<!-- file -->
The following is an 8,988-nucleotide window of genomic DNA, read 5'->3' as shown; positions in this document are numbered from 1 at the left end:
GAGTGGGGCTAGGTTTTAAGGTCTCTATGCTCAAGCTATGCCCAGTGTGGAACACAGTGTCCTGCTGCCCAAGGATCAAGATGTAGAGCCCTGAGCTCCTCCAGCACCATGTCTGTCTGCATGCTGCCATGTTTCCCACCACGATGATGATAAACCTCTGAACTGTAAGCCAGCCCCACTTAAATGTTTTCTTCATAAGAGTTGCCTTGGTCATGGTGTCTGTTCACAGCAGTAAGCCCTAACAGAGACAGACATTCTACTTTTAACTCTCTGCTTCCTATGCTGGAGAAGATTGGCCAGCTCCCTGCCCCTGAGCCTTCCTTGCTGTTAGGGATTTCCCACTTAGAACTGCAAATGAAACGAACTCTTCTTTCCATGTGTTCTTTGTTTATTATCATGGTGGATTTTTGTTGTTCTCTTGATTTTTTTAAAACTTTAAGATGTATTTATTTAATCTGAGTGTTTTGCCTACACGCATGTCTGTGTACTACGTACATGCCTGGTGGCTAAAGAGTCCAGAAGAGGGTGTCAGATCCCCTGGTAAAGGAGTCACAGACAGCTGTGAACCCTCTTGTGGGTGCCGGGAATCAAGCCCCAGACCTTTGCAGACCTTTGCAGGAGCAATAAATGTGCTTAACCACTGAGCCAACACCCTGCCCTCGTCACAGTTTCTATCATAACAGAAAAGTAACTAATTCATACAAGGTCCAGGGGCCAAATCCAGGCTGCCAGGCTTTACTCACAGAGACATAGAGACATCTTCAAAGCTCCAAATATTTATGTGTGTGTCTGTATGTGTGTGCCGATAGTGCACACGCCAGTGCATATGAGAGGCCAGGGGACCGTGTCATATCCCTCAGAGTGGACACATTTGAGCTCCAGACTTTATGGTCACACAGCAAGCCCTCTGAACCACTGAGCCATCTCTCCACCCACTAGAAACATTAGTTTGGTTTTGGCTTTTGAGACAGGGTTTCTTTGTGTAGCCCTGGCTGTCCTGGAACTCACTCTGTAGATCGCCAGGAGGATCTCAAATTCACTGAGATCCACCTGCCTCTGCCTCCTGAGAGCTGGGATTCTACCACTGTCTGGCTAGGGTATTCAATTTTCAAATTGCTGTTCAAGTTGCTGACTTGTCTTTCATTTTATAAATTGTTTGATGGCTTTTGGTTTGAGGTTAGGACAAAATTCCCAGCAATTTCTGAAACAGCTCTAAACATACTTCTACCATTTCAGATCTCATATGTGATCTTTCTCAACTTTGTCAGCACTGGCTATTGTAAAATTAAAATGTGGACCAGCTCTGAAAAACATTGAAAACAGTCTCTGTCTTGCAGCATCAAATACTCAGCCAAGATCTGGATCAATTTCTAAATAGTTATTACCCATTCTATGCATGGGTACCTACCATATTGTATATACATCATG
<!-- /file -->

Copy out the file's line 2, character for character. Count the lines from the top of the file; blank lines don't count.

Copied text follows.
GAGTGGGGCTAGGTTTTAAGGTCTCTATGCTCAAGCTATGCCCAGTGTGGAACACAGTGTCCTGCTGCCCAAGGATCAAGATGTAGAGCCCTGAGCTCCTCCAGCACCATGTCTGTCTGCATGCTGCCATGTTTCCCACCACGATGATGATAAACCTCTGAACTGTAAGCCAGCCCCACTTAAATGTTTTCTTCATAAGAGTTGCCTTGGTCATGGTGTCTGTTCACAGCAGTAAGCCCTAACAGAGACAGACATTCTACTTTTAACTCTCTGCTTCCTATGCTGGAGAAGATTGGCCAGCTCCCTGCCCCTGAGCCTTCCTTGCTGTTAGGGATTTCCCACTTAGAACTGCAAATGAAACGAACTCTTCTTTCCATGTGTTCTTTGTTTATTATCATGGTGGATTTTTGTTGTTCTCTTGATTTTTTTAAAACTTTAAGATGTATTTATTTAATCTGAGTGTTTTGCCTACACGCATGTCTGTGTACTACGTACATGCCTGGTGGCTAAAGAGTCCAGAAGAGGGTGTCAGATCCCCTGGTAAAGGAGTCACAGACAGCTGTGAACCCTCTTGTGGGTGCCGGGAATCAAGCCCCAGACCTTTGCAGACCTTTGCAGGAGCAATAAATGTGCTTAACCACTGAGCCAACACCCTGCCCTCGTCACAGTTTCTATCATAACAGAAAAGTAACTAATTCATACAAGGTCCAGGGGCCAAATCCAGGCTGCCAGGCTTTACTCACAGAGACATAGAGACATCTTCAAAGCTCCAAATATTTATGTGTGTGTCTGTATGTGTGTGCCGATAGTGCACACGCCAGTGCATATGAGAGGCCAGGGGACCGTGTCATATCCCTCAGAGTGGACACATTTGAGCTCCAGACTTTATGGTCACACAGCAAGCCCTCTGAACCACTGAGCCATCTCTCCACCCACTAGAAACATTAGTTTGGTTTTGGCTTTTGAGACAGGGTTTCTTTGTGTAGCCCTGGCTGTCCTGGAACTCACTCTGTAGATCGCCAGGAGGATCTCAAATTCACTGAGATCCACCTGCCTCTGCCTCCTGAGAGCTGGGATTCTACCACTGTCTGGCTAGGGTATTCAATTTTCAAATTGCTGTTCAAGTTGCTGACTTGTCTTTCATTTTATAAATTGTTTGATGGCTTTTGGTTTGAGGTTAGGACAAAATTCCCAGCAATTTCTGAAACAGCTCTAAACATACTTCTACCATTTCAGATCTCATATGTGATCTTTCTCAACTTTGTCAGCACTGGCTATTGTAAAATTAAAATGTGGACCAGCTCTGAAAAACATTGAAAACAGTCTCTGTCTTGCAGCATCAAATACTCAGCCAAGATCTGGATCAATTTCTAAATAGTTATTACCCATTCTATGCATGGGTACCTACCATATTGTATATACATCATG